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What is the correct way to fill out the insurance application in order to avoid problematic claim settlement?
What you consider to be real estate object and what is actually covered by the insurance agreement can sometimes differ greatly. Such misunderstanding might result in completely legal indemnity denial.
If you are drowning, you are on your own. Especially if you are not willing to use the broker’s advice who is at your arms length to offer you a lifeline.
Therefore let’s look closely at one of the basic clauses in the real estate property insurance agreement. That is in fact, Insured Property. The logic runs that the property which is left out of the agreement should not be covered by the insurance policy.
Each insurer has different definition when it comes to the identification of the insured property. Imagine that the policy reads as “buildings and facilities”. If no specification is made to this term, the insurance company has a right to deny indemnity if any of the interior finishing works are damaged. The reason for that is quite simple. The majority of the insurance companies mean by this term only structural parts of the buildings such as foundation, walls, partition-walls, doors, windows etc.).
Of course, this might do if you only need the basic insurance coverage for plain real estate object such as simple cattle barn serving as the collateral for the bank.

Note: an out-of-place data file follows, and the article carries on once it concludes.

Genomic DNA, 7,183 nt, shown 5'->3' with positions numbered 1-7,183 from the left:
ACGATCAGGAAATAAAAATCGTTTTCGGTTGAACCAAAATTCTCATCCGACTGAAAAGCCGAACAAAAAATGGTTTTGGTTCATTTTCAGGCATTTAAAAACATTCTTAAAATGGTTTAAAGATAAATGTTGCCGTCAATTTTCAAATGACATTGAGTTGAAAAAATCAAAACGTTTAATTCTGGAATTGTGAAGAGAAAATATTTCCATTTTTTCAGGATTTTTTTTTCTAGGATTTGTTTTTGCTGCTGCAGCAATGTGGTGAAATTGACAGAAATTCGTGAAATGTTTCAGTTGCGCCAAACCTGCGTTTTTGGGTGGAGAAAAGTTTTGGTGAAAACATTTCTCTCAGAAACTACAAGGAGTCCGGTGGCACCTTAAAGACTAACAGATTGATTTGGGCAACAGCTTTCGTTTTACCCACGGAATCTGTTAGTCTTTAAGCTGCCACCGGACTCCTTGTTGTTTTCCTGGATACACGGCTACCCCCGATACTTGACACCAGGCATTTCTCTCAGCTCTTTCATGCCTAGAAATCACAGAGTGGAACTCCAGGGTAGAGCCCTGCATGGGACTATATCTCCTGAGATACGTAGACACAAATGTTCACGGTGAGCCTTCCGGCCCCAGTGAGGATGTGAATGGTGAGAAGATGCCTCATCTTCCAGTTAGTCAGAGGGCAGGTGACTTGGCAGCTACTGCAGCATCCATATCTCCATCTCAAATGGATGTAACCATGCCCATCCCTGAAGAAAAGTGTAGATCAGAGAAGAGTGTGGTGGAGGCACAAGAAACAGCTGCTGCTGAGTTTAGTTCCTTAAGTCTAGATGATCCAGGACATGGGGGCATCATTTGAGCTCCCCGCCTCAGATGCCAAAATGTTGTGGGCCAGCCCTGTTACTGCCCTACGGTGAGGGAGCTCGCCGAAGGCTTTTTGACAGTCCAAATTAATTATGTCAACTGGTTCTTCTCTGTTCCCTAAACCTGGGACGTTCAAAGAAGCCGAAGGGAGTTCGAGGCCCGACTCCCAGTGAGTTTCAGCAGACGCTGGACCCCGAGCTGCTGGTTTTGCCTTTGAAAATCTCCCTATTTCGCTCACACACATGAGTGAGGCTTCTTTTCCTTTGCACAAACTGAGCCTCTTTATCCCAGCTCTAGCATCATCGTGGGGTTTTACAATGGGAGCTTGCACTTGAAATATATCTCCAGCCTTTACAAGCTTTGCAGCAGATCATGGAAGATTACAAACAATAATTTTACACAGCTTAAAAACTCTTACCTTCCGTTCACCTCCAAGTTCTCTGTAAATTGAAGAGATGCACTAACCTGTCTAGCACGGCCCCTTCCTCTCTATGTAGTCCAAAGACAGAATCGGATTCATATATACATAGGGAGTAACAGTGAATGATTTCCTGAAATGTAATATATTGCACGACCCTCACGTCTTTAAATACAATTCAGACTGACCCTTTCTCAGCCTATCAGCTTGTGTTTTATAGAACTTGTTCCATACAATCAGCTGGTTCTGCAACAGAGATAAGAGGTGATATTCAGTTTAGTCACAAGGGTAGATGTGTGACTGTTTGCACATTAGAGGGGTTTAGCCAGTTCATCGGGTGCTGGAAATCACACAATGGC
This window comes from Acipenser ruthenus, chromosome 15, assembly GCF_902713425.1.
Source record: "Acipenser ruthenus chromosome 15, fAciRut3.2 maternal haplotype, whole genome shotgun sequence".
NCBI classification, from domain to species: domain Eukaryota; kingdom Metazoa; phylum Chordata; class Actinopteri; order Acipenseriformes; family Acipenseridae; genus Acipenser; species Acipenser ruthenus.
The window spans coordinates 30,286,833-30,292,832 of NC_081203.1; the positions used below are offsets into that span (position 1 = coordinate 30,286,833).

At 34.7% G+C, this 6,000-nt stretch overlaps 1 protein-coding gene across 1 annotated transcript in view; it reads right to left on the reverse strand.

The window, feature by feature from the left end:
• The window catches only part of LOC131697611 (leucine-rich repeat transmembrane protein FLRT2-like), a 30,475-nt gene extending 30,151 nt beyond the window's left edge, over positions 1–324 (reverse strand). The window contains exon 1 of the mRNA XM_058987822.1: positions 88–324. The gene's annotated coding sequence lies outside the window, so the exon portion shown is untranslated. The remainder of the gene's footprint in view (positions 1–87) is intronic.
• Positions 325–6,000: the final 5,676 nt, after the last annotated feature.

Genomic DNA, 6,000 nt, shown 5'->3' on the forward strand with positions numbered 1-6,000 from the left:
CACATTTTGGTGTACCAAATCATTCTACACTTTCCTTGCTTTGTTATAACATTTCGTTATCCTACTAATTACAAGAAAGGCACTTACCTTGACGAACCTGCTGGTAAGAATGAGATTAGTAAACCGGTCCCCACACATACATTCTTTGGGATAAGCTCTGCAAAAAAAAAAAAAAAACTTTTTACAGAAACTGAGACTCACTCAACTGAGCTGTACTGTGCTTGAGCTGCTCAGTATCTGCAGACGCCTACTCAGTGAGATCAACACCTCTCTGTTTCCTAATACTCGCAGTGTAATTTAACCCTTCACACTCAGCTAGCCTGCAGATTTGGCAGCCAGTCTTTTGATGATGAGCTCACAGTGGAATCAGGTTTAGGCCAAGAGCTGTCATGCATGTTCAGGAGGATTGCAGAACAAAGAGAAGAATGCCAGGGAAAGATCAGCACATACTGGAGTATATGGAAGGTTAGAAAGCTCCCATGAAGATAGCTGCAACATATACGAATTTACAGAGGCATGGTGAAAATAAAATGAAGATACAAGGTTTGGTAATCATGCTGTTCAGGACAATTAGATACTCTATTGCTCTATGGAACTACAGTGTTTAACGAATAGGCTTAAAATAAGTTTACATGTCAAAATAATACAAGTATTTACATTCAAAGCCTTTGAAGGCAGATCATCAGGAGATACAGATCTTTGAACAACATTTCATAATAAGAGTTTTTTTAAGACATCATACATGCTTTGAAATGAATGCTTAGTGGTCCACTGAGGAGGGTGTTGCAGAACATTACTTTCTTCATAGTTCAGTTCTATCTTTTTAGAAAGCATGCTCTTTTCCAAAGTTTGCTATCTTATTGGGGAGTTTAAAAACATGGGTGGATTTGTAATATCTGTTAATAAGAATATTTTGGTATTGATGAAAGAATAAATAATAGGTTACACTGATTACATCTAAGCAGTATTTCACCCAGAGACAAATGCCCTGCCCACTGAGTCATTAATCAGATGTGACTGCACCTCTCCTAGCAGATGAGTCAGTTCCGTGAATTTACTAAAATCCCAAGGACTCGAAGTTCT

However fancy the insured property being a modern warehouse. While it still can lack expensive finishing works, you can bet on it being filled with facility lines, cables, alarm systems, surveillance systems, fire-extinguishing systems etc.
Make sure to read the Insurance Terms and Conditions closely. Some insurance companies imply that the facility lines are the integral part of the buildings. Some, on the contrary, define them as the independent category of the property which can be insured. Therefore the best choice would be to specify the insured property as “buildings and facilities including utility lines and equipment”.
Insurance policies covering such real estate objects as trade & entertainment centers as well as business centers require even more demanding approach. Even of structural parts, utility lines and equipment as well as internal finishing works are specifically named in the insurance agreement, there are still many components which should be identified separately.
Many insurance companies view the following as the independent categories of the property which is subject for insurance:
- exterior finishing works;
- glass elements;
- external utility lines;
- equipment and elements attached to the outer side of the building (aerials, commercial signs, billboards etc.)
Naturally, standard insurance policy would not stipulate for the coverage of property located within the territory of the Insured such as fences, transformer buildings, checkpoints with the lifting barriers etc. Ironically enough, they can even be in your books, and the sum insured can also include their value.
Any property listed in the application can be insured. However please don’t make your insurance partner read your mindю Don’t expect them to cut you some slack. Insurance company is not a charity organization. Insurance is a business, just like yours.
Take your time to think through the property you would like to insure. Make sure to provide as detailed a definition of the insured property as possible. If not, then the insurance policy will have flaws, and not due to the fault of insurance company.